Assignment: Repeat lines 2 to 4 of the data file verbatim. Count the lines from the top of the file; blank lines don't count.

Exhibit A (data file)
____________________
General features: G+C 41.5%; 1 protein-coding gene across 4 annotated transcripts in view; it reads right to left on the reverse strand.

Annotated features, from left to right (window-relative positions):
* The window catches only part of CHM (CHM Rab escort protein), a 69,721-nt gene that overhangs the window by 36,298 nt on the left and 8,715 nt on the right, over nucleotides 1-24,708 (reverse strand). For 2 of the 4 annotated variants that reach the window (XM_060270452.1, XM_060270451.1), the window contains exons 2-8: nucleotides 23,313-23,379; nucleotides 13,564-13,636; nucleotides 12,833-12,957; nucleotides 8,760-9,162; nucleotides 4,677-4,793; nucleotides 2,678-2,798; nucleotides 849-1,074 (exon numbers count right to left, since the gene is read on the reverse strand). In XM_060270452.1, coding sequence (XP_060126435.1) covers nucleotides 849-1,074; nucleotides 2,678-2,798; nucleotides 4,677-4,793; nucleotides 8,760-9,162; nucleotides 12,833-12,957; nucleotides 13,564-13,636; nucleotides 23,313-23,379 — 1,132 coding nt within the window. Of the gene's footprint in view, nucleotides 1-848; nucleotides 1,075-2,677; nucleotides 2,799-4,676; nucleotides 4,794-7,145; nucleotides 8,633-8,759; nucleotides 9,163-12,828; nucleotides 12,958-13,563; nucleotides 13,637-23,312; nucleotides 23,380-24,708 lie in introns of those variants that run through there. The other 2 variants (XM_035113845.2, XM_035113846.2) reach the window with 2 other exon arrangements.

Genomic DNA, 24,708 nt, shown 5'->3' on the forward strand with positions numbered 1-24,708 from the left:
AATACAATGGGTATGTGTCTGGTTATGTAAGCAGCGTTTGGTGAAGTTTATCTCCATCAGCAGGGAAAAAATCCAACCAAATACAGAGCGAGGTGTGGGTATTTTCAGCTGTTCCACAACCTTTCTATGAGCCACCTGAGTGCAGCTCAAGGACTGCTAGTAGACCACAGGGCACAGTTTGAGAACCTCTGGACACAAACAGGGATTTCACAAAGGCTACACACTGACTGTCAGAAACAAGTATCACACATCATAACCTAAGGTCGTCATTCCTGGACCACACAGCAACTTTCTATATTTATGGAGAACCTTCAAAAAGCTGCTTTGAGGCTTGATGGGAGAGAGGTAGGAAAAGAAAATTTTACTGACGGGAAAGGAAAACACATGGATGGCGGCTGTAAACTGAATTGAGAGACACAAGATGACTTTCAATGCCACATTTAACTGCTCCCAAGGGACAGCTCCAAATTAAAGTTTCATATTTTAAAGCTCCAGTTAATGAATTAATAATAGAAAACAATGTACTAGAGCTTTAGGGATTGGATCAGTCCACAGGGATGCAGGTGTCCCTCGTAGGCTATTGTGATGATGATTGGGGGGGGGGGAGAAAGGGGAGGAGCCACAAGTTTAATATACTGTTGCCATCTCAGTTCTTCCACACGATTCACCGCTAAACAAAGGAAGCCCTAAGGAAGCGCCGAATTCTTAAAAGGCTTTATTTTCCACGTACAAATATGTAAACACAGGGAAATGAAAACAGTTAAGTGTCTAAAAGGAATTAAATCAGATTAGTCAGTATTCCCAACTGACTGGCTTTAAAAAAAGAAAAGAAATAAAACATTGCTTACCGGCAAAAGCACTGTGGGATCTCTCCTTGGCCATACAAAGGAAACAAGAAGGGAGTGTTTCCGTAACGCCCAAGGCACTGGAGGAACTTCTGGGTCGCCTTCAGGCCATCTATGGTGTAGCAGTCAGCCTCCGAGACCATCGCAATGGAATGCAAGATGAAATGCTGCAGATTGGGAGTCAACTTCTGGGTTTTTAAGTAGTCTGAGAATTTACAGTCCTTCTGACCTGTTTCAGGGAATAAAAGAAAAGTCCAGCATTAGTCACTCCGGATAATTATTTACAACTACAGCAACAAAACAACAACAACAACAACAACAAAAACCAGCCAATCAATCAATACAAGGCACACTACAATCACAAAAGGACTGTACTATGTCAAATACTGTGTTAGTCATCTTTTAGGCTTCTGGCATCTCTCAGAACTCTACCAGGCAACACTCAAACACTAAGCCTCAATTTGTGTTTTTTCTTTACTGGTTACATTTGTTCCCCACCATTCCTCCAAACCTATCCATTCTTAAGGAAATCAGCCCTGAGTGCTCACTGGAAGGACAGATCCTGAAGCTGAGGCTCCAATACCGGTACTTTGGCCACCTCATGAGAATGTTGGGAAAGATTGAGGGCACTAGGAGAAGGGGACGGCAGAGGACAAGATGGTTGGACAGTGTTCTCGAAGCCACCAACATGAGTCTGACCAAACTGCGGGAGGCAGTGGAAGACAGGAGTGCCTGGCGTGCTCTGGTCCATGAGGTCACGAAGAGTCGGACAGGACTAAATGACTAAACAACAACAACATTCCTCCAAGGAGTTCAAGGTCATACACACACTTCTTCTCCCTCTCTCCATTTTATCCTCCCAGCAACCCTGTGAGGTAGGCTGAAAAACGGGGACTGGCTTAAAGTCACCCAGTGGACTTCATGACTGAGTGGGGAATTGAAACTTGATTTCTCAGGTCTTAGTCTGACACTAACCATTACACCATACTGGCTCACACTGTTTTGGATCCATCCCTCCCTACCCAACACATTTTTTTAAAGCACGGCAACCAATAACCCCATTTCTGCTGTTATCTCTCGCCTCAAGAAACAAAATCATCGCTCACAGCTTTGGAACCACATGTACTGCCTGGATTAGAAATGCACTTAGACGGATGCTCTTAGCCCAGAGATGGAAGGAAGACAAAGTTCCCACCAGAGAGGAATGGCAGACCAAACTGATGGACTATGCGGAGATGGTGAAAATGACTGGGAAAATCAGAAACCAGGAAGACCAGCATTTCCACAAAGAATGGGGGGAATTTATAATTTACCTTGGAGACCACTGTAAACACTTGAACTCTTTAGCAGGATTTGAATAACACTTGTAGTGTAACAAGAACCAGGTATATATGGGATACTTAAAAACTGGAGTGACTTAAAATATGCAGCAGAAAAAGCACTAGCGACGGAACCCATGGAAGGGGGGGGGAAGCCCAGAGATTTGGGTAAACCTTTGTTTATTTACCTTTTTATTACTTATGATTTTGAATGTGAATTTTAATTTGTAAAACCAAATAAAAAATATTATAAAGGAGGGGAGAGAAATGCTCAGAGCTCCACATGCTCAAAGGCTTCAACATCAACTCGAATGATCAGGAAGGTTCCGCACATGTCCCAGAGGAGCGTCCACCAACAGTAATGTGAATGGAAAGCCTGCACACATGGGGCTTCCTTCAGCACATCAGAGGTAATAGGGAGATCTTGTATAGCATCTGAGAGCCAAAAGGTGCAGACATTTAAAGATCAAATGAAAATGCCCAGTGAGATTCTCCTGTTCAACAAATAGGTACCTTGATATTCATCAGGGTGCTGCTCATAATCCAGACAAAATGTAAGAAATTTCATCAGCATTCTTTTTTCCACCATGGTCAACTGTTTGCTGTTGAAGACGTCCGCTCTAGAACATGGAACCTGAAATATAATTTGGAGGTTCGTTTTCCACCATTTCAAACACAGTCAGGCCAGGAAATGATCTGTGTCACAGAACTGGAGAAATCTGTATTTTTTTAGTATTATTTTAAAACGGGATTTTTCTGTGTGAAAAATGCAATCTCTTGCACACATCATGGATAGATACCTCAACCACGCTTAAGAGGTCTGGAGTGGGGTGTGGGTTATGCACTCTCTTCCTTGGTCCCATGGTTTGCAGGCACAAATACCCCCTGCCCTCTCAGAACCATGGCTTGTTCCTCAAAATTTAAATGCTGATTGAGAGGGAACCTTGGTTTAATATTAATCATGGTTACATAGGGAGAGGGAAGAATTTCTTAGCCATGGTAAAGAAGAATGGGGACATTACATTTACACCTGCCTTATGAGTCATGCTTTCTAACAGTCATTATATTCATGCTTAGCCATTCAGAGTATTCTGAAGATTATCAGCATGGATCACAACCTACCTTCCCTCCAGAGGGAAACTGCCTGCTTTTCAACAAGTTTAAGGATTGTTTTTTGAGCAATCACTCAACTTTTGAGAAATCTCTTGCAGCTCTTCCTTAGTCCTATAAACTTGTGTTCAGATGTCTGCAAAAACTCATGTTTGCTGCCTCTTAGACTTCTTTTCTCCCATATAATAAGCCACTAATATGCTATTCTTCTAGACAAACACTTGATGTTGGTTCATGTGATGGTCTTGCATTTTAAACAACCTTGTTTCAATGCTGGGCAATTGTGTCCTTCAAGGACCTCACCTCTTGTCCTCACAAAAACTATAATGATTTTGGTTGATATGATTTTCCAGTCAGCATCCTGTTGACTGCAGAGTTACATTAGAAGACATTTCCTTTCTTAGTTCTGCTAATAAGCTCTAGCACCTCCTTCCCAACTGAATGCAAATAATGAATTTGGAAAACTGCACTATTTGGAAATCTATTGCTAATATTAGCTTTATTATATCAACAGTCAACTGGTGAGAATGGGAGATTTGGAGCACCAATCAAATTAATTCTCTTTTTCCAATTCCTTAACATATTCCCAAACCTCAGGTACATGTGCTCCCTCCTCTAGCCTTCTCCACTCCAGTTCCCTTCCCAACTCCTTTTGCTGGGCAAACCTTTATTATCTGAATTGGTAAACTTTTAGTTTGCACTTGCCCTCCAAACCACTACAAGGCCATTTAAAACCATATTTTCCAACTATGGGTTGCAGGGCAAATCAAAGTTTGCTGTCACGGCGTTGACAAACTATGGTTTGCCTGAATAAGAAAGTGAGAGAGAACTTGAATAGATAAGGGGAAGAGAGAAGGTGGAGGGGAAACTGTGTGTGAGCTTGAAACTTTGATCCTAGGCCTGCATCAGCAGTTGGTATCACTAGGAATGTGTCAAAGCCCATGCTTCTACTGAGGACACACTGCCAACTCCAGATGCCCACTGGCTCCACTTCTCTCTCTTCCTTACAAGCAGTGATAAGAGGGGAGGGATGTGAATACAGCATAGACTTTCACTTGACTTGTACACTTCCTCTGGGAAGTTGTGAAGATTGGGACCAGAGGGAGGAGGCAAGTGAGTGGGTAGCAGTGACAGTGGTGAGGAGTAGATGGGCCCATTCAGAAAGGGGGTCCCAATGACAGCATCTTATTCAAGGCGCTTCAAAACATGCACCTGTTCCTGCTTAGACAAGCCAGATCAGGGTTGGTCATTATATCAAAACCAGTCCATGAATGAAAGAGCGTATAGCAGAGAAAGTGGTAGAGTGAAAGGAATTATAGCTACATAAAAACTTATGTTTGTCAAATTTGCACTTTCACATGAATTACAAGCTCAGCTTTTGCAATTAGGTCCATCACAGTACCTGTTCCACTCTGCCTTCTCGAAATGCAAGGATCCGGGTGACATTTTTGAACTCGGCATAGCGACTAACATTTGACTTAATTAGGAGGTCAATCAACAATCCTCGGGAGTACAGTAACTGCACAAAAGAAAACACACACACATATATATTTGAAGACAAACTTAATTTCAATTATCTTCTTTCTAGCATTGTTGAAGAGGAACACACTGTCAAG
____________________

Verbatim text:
Annotated features, from left to right (window-relative positions):
* The window catches only part of CHM (CHM Rab escort protein), a 69,721-nt gene that overhangs the window by 36,298 nt on the left and 8,715 nt on the right, over nucleotides 1-24,708 (reverse strand). For 2 of the 4 annotated variants that reach the window (XM_060270452.1, XM_060270451.1), the window contains exons 2-8: nucleotides 23,313-23,379; nucleotides 13,564-13,636; nucleotides 12,833-12,957; nucleotides 8,760-9,162; nucleotides 4,677-4,793; nucleotides 2,678-2,798; nucleotides 849-1,074 (exon numbers count right to left, since the gene is read on the reverse strand). In XM_060270452.1, coding sequence (XP_060126435.1) covers nucleotides 849-1,074; nucleotides 2,678-2,798; nucleotides 4,677-4,793; nucleotides 8,760-9,162; nucleotides 12,833-12,957; nucleotides 13,564-13,636; nucleotides 23,313-23,379 — 1,132 coding nt within the window. Of the gene's footprint in view, nucleotides 1-848; nucleotides 1,075-2,677; nucleotides 2,799-4,676; nucleotides 4,794-7,145; nucleotides 8,633-8,759; nucleotides 9,163-12,828; nucleotides 12,958-13,563; nucleotides 13,637-23,312; nucleotides 23,380-24,708 lie in introns of those variants that run through there. The other 2 variants (XM_035113845.2, XM_035113846.2) reach the window with 2 other exon arrangements.

Genomic DNA, 24,708 nt, shown 5'->3' on the forward strand with positions numbered 1-24,708 from the left: